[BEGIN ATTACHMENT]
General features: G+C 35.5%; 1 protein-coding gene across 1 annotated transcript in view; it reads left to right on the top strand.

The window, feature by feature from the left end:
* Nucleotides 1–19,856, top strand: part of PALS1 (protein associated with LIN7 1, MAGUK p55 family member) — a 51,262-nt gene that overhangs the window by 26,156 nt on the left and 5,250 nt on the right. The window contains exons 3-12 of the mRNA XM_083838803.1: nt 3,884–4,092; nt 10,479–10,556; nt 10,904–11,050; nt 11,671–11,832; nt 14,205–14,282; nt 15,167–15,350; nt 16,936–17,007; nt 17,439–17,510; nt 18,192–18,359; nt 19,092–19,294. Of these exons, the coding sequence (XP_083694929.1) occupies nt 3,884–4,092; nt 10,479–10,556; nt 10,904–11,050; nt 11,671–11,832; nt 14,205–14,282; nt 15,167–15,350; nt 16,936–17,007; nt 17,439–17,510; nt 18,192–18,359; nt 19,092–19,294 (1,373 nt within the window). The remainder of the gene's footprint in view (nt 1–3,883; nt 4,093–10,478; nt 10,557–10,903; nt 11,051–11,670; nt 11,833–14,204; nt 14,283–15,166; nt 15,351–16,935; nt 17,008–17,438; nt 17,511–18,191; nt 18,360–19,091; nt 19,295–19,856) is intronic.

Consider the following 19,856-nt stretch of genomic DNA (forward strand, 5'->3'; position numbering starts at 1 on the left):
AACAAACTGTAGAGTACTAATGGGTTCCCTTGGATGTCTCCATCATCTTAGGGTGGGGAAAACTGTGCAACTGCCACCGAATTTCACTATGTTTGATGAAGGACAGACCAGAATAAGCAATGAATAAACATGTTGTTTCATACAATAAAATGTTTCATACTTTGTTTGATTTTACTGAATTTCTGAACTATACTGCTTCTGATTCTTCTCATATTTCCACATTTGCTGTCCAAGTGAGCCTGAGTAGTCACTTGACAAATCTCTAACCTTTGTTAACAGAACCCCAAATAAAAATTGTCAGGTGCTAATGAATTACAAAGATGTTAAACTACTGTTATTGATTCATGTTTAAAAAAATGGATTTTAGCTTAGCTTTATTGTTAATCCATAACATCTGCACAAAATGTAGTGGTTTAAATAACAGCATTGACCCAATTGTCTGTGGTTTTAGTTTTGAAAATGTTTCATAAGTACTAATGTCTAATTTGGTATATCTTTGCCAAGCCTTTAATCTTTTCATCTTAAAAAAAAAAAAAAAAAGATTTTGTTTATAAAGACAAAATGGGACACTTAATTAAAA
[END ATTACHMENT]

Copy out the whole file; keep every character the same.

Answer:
General features: G+C 35.5%; 1 protein-coding gene across 1 annotated transcript in view; it reads left to right on the top strand.

The window, feature by feature from the left end:
* Nucleotides 1–19,856, top strand: part of PALS1 (protein associated with LIN7 1, MAGUK p55 family member) — a 51,262-nt gene that overhangs the window by 26,156 nt on the left and 5,250 nt on the right. The window contains exons 3-12 of the mRNA XM_083838803.1: nt 3,884–4,092; nt 10,479–10,556; nt 10,904–11,050; nt 11,671–11,832; nt 14,205–14,282; nt 15,167–15,350; nt 16,936–17,007; nt 17,439–17,510; nt 18,192–18,359; nt 19,092–19,294. Of these exons, the coding sequence (XP_083694929.1) occupies nt 3,884–4,092; nt 10,479–10,556; nt 10,904–11,050; nt 11,671–11,832; nt 14,205–14,282; nt 15,167–15,350; nt 16,936–17,007; nt 17,439–17,510; nt 18,192–18,359; nt 19,092–19,294 (1,373 nt within the window). The remainder of the gene's footprint in view (nt 1–3,883; nt 4,093–10,478; nt 10,557–10,903; nt 11,051–11,670; nt 11,833–14,204; nt 14,283–15,166; nt 15,351–16,935; nt 17,008–17,438; nt 17,511–18,191; nt 18,360–19,091; nt 19,295–19,856) is intronic.

Consider the following 19,856-nt stretch of genomic DNA (forward strand, 5'->3'; position numbering starts at 1 on the left):
AACAAACTGTAGAGTACTAATGGGTTCCCTTGGATGTCTCCATCATCTTAGGGTGGGGAAAACTGTGCAACTGCCACCGAATTTCACTATGTTTGATGAAGGACAGACCAGAATAAGCAATGAATAAACATGTTGTTTCATACAATAAAATGTTTCATACTTTGTTTGATTTTACTGAATTTCTGAACTATACTGCTTCTGATTCTTCTCATATTTCCACATTTGCTGTCCAAGTGAGCCTGAGTAGTCACTTGACAAATCTCTAACCTTTGTTAACAGAACCCCAAATAAAAATTGTCAGGTGCTAATGAATTACAAAGATGTTAAACTACTGTTATTGATTCATGTTTAAAAAAATGGATTTTAGCTTAGCTTTATTGTTAATCCATAACATCTGCACAAAATGTAGTGGTTTAAATAACAGCATTGACCCAATTGTCTGTGGTTTTAGTTTTGAAAATGTTTCATAAGTACTAATGTCTAATTTGGTATATCTTTGCCAAGCCTTTAATCTTTTCATCTTAAAAAAAAAAAAAAAAAGATTTTGTTTATAAAGACAAAATGGGACACTTAATTAAAA